Asian Commodity Stocks Decline on Concern U.S. Will Stall Global Recovery
Asian commodity stocks fell, dragging the regional index toward its first weekly drop in four weeks, after Standard & Poor’s said it may cut the U.S.’s credit rating and the Federal Reserve ruled out immediate further stimulus, driving down oil and metal prices yesterday.
BHP Billiton Ltd. (BHP), the world’s largest mining company, sank 1.6 percent in Sydney. Woodside Petroleum Ltd. (WPL), the nation’s second-biggest oil and gas producer, lost 2.2 percent. Mitsubishi Corp., Japan’s largest commodities trader, dropped 0.5 percent in Tokyo. Asustek Computer Inc. (2357) jumped 4.9 percent in Taipei after Nomura Holdings Inc. named the company one of its top picks among Asian technology stocks.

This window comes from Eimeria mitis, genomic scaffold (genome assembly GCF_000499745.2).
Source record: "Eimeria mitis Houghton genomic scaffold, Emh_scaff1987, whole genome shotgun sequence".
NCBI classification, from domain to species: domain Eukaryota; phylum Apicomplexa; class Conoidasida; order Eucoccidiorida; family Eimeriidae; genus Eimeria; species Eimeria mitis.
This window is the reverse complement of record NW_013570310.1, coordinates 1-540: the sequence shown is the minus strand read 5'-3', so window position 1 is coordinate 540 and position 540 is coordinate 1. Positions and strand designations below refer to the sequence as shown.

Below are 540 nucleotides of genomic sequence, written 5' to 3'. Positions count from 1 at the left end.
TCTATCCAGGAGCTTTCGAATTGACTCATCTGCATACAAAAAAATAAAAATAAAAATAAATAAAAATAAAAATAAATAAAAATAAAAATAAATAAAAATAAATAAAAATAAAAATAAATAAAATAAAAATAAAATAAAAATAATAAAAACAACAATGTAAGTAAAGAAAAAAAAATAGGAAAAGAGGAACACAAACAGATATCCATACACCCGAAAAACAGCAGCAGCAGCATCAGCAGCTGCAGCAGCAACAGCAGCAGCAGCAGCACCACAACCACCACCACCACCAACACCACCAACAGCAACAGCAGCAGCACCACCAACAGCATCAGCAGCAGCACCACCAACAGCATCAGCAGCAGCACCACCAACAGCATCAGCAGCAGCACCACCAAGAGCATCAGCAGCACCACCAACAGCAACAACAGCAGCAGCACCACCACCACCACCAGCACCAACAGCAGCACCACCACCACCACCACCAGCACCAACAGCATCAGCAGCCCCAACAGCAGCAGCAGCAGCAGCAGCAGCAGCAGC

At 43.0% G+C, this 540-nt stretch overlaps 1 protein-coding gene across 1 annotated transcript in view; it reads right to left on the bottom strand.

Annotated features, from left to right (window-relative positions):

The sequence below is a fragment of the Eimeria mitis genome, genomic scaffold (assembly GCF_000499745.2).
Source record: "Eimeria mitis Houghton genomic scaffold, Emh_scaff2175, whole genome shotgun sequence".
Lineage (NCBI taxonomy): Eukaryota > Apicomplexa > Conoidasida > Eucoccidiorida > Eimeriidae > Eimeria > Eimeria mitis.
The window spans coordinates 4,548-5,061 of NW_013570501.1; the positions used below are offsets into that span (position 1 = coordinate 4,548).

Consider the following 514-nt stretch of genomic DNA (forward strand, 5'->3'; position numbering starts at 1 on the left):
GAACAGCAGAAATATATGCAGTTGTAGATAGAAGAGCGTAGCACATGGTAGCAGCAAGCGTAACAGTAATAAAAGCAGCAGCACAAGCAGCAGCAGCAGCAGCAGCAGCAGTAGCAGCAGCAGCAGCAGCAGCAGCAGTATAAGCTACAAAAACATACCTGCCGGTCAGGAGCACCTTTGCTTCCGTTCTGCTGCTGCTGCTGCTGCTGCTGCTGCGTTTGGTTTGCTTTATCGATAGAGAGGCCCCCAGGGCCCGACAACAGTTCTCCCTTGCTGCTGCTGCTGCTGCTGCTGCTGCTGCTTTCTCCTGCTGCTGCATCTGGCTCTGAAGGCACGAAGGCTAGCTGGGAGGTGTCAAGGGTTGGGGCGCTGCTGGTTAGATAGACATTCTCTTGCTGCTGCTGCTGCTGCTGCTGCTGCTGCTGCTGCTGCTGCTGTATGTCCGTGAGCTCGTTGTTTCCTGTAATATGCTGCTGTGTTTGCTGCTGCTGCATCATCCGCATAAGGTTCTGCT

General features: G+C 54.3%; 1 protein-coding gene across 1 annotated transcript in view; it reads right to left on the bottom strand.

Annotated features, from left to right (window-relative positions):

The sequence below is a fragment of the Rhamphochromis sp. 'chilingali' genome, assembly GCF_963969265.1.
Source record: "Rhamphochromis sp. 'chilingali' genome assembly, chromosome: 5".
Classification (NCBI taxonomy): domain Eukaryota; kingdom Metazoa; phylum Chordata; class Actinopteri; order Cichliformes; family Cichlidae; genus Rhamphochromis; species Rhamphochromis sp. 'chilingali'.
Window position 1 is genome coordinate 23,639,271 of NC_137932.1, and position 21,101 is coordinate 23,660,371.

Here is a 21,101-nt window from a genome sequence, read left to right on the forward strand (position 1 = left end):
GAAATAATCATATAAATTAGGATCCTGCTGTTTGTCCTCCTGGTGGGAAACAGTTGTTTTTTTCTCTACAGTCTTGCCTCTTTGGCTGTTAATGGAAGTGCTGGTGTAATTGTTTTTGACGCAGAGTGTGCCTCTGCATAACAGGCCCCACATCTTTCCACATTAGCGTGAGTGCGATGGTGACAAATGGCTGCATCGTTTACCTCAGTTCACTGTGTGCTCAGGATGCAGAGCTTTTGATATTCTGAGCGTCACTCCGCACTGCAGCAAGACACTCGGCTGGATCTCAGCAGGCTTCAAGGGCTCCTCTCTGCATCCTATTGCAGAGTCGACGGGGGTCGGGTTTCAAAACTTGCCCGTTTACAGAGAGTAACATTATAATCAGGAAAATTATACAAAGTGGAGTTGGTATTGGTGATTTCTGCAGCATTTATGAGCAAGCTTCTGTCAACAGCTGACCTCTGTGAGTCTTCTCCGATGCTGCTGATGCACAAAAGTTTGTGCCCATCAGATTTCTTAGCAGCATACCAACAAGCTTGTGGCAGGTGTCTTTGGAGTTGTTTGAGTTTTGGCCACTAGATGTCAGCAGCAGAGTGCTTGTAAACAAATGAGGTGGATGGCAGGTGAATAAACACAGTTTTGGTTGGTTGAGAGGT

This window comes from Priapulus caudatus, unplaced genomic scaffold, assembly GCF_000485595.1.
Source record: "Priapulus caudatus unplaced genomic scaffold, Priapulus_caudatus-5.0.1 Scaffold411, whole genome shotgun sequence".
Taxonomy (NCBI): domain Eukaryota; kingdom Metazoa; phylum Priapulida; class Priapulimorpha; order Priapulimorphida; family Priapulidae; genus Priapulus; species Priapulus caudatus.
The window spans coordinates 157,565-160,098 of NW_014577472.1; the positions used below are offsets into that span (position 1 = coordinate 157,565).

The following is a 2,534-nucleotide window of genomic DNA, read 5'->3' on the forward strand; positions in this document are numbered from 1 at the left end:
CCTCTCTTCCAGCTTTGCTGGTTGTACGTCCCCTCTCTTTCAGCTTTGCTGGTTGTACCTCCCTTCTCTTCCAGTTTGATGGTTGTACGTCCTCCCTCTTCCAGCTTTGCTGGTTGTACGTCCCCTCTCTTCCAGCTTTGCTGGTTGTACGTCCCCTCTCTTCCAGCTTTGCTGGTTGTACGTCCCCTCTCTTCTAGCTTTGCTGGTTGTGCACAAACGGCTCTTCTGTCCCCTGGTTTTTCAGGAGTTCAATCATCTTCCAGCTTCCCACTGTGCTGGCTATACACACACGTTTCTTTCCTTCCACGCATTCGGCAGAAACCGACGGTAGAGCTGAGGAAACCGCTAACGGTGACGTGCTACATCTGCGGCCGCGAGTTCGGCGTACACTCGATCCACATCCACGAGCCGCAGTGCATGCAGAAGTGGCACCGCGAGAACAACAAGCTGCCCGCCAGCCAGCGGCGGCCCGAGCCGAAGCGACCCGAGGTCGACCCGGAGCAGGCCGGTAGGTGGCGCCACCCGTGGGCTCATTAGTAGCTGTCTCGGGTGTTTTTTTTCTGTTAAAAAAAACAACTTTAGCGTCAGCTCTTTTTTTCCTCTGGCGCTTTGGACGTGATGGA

The MSCI Asia Pacific Index fell 0.01 point, or less than 0.1 percent, to 135.69 as of 7:39 p.m. in Tokyo. About five stocks rose for every four that fell. Last week, the gauge extended its rally for a third week as European leaders hammered out proposals to roll over debt to stop Greece defaulting, China’s latest interest-rate increase sparked speculation a tightening cycle may soon end, and a report showed U.S. retail sales rose.
“America still provides growth leadership and is the missing piece in the recovery story in many ways,” said James Holt, Sydney-based director of BlackRock Investment Management (Australia) Ltd., which oversees about $40 billion. “The default position is that a deal on the debt ceiling will be struck, but markets are getting jittery about the lack of progress. You either have a deal or you have a default, and one is hugely positive while the other is hugely negative.”
S&P said there was at least a 50 percent chance it will lower the U.S. AAA rating within 90 days, citing the risk of a stalemate enduring beyond any near-term agreement to raise the nation’s debt ceiling. Moody’s Investors Service put the U.S. credit rating on review July 13 for a downgrade. The U.S. has held the top rating since 1917.